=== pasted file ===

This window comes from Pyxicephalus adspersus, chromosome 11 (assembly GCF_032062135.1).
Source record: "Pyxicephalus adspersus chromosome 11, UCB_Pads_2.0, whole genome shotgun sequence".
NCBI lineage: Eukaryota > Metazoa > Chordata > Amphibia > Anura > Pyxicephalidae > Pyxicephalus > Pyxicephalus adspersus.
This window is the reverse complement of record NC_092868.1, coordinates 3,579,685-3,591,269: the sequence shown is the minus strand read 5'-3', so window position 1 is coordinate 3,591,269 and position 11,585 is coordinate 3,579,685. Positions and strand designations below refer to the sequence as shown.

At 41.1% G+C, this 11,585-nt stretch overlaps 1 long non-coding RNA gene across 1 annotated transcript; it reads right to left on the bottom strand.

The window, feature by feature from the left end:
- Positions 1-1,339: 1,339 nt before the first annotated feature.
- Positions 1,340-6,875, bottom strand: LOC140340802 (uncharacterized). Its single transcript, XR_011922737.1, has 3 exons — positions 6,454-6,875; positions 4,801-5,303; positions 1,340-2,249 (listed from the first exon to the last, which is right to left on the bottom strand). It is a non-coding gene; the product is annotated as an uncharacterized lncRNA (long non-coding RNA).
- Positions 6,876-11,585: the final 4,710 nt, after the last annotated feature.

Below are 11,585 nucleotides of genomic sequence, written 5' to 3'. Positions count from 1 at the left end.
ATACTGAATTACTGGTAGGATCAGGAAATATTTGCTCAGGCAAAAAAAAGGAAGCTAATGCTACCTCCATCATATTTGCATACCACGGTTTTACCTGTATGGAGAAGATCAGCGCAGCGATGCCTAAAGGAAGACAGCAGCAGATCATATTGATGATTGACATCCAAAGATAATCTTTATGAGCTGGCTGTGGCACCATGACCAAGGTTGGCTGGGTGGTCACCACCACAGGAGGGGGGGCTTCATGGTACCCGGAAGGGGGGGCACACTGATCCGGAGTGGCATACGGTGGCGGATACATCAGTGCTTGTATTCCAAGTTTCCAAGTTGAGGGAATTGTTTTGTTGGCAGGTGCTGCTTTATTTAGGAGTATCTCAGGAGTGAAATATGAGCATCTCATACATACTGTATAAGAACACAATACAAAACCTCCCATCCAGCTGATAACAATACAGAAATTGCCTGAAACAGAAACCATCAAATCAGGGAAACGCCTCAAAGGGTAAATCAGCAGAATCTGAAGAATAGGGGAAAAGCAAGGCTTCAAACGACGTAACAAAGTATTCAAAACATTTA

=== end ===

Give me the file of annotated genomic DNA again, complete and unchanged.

This window comes from Pyxicephalus adspersus, chromosome 11 (assembly GCF_032062135.1).
Source record: "Pyxicephalus adspersus chromosome 11, UCB_Pads_2.0, whole genome shotgun sequence".
NCBI lineage: Eukaryota > Metazoa > Chordata > Amphibia > Anura > Pyxicephalidae > Pyxicephalus > Pyxicephalus adspersus.
This window is the reverse complement of record NC_092868.1, coordinates 3,579,685-3,591,269: the sequence shown is the minus strand read 5'-3', so window position 1 is coordinate 3,591,269 and position 11,585 is coordinate 3,579,685. Positions and strand designations below refer to the sequence as shown.

At 41.1% G+C, this 11,585-nt stretch overlaps 1 long non-coding RNA gene across 1 annotated transcript; it reads right to left on the bottom strand.

The window, feature by feature from the left end:
- Positions 1-1,339: 1,339 nt before the first annotated feature.
- Positions 1,340-6,875, bottom strand: LOC140340802 (uncharacterized). Its single transcript, XR_011922737.1, has 3 exons — positions 6,454-6,875; positions 4,801-5,303; positions 1,340-2,249 (listed from the first exon to the last, which is right to left on the bottom strand). It is a non-coding gene; the product is annotated as an uncharacterized lncRNA (long non-coding RNA).
- Positions 6,876-11,585: the final 4,710 nt, after the last annotated feature.

Below are 11,585 nucleotides of genomic sequence, written 5' to 3'. Positions count from 1 at the left end.
ATACTGAATTACTGGTAGGATCAGGAAATATTTGCTCAGGCAAAAAAAAGGAAGCTAATGCTACCTCCATCATATTTGCATACCACGGTTTTACCTGTATGGAGAAGATCAGCGCAGCGATGCCTAAAGGAAGACAGCAGCAGATCATATTGATGATTGACATCCAAAGATAATCTTTATGAGCTGGCTGTGGCACCATGACCAAGGTTGGCTGGGTGGTCACCACCACAGGAGGGGGGGCTTCATGGTACCCGGAAGGGGGGGCACACTGATCCGGAGTGGCATACGGTGGCGGATACATCAGTGCTTGTATTCCAAGTTTCCAAGTTGAGGGAATTGTTTTGTTGGCAGGTGCTGCTTTATTTAGGAGTATCTCAGGAGTGAAATATGAGCATCTCATACATACTGTATAAGAACACAATACAAAACCTCCCATCCAGCTGATAACAATACAGAAATTGCCTGAAACAGAAACCATCAAATCAGGGAAACGCCTCAAAGGGTAAATCAGCAGAATCTGAAGAATAGGGGAAAAGCAAGGCTTCAAACGACGTAACAAAGTATTCAAAACATTTA